- Photograph, colour on paper
- Unconfirmed, image: 394 x 394 mm
unconfirmed, support: 610 x 610 mm
frame: 580 x 580 x 45mm
- ARTIST ROOMS
Tate and National Galleries of Scotland. Lent by Artist Rooms Foundation 2011
On long term loan
Pool #6 1968, printed 1997 is a colour photograph taken by the American artist Ed Ruscha. It depicts an outdoor swimming pool which takes up most of the image. Five pale lap-lines run vertically across the length of the pool, with the outer lines appearing to converge diagonally towards a vanishing point. The poolside is visible at the top of the image, featuring grass, trees, signage and seating. The tops of the trees and the building that surrounds the pool are reflected in the still blue water despite being cut out of the scene by the photograph’s upper edge. The shadows of a palm tree and a diving board are also cast over the water from the right, but the objects themselves are not present in the image.
This photograph was originally part of Ruscha’s photobook Nine Swimming Pools and a Broken Glass 1968. To create this series Ruscha took nine photographs of privately owned and municipal swimming pools while travelling around Las Vegas and his native Los Angeles. He concluded the suite with one image of a shattered drinking glass. Pool #6 was captured using a lightweight and portable 2¼-inch format Yashica camera, as was typical of the artist’s practice at this time, lending itself well to his interest in photographing outdoors. This book was Ruscha’s first self-published series in which he experimented with colour film; for many of his other series during this decade, such as Every Building on the Sunset Strip 1966, he used black and white film. Pool #6 now exists within a separate print portfolio titled Pool Series 1997, which consists of large-format reprints of his swimming pool images. All of these are in the ARTIST ROOMS collection (see Tate AL00274–AL00281 and AL00226).
The Pool Series is architectural in focus and so underscores Ruscha’s sustained interest in the built environment of Southern California during the 1960s and 1970s. In a departure from his frequent focus on subjects surrounding Los Angeles’s emergent car culture, such as gasoline stations (see, for example, Tate AL00242) and parking lots (see, for example, Tate AL00252), the swimming pools in this series appear as a motif of leisure. Now seen as one of the city’s most clichéd symbols, the backyard pool has become synonymous with the increasingly prosperous, active and social lifestyles that developed on the American West Coast after the Second World War. However, as art historian Alexandra Schwartz has written, ‘these pools were often located at various cheap Las Vegas motels, not glamourous Beverly Hills estates’ (Schwartz 2010, p.160). Despite the technicolour aestheticisation of Pool #6, the grass that surrounds the inviting azure water is sun-bleached and unkempt, and the scene is empty of subjects.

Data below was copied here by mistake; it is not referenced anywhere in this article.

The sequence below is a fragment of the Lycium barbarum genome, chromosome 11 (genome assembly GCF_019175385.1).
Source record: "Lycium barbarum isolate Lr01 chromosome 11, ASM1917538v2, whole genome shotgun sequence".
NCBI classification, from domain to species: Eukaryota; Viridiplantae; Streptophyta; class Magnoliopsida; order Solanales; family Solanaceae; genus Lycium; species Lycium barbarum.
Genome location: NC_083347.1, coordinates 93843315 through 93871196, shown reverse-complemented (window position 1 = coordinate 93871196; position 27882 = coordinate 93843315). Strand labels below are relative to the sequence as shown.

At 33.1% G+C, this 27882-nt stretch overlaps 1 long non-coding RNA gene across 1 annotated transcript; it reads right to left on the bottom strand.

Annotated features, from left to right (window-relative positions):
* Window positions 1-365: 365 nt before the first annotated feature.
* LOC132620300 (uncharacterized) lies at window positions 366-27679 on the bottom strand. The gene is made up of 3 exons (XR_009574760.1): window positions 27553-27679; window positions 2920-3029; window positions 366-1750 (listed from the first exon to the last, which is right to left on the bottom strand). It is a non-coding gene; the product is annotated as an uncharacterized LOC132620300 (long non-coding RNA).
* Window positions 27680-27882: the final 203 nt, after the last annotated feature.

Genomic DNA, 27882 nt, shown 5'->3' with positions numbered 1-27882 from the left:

Nine Swimming Pools and a Broken Glass, despite containing only ten photographs, is sixty-four pages long. The images are distributed irregularly throughout the book and are often separated by blank pages, which perhaps echoes the vacancy of the pools themselves. Ruscha claimed that he printed the series in this way because it was the cheapest way to do so in colour. However, the artist has also noted that the blank pages ‘gave body to the book’ (quoted in Rowell 2006, p.30). This sentiment was echoed in another interview with critic A.D. Coleman, where Ruscha claimed: ‘I’m not interested that much with the medium … I want the end product; that’s what I’m really interested in’ (quoted in A.D. Coleman, ‘I’m Not Really A Photographer’, New York Times, 10 September 1972, p.35). The subject of Pool #6, and in turn the other images in the suite, appears less important to Ruscha than the physicality and objecthood of his photobooks. This has led art historian Margaret Iversen to contextualise these works within a legacy of conceptual art practice originating from the work of French artist Marcel Duchamp. Ruscha’s interest in the tactile and material nature of his books reflects Duchamp’s focus on the object-as-art, as seen in his ‘readymades’, such as Fountain 1917, replica 1964 (Tate T07573). The book format also allows Ruscha’s photographs to be ‘circulated without the support of the framing gallery system’, echoing Duchamp’s frequent rejection of institutional valuation (Iversen 2010, p.13).
Margrit Rowell, Ed Ruscha: Photographer, exhibition catalogue, Whitney Museum of American Art, New York 2006, reproduced p.112.
Margaret Iversen, ‘Auto-maticity: Ruscha and Performative Photography’, in Diarmuid Costello and Margaret Iversen (eds.), Photography After Conceptual Art, London 2010.
Alexandra Schwartz, Ed Ruscha’s Los Angeles, Cambridge, Massachusetts 2010.
University of Edinburgh
The University of Edinburgh is a research Partner of ARTIST ROOMS.
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